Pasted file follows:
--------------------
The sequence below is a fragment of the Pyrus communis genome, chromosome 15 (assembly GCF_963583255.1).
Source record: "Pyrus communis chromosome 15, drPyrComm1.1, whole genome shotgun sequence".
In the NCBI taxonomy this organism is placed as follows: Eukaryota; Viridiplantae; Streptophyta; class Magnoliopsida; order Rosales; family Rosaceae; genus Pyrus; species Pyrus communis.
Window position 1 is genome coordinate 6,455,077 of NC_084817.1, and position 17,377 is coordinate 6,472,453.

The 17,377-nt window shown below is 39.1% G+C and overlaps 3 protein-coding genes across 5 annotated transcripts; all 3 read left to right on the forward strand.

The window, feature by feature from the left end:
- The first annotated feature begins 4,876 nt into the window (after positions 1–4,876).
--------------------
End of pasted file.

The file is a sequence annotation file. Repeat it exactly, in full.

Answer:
The sequence below is a fragment of the Pyrus communis genome, chromosome 15 (assembly GCF_963583255.1).
Source record: "Pyrus communis chromosome 15, drPyrComm1.1, whole genome shotgun sequence".
In the NCBI taxonomy this organism is placed as follows: Eukaryota; Viridiplantae; Streptophyta; class Magnoliopsida; order Rosales; family Rosaceae; genus Pyrus; species Pyrus communis.
Window position 1 is genome coordinate 6,455,077 of NC_084817.1, and position 17,377 is coordinate 6,472,453.

The 17,377-nt window shown below is 39.1% G+C and overlaps 3 protein-coding genes across 5 annotated transcripts; all 3 read left to right on the forward strand.

The window, feature by feature from the left end:
- The first annotated feature begins 4,876 nt into the window (after positions 1–4,876).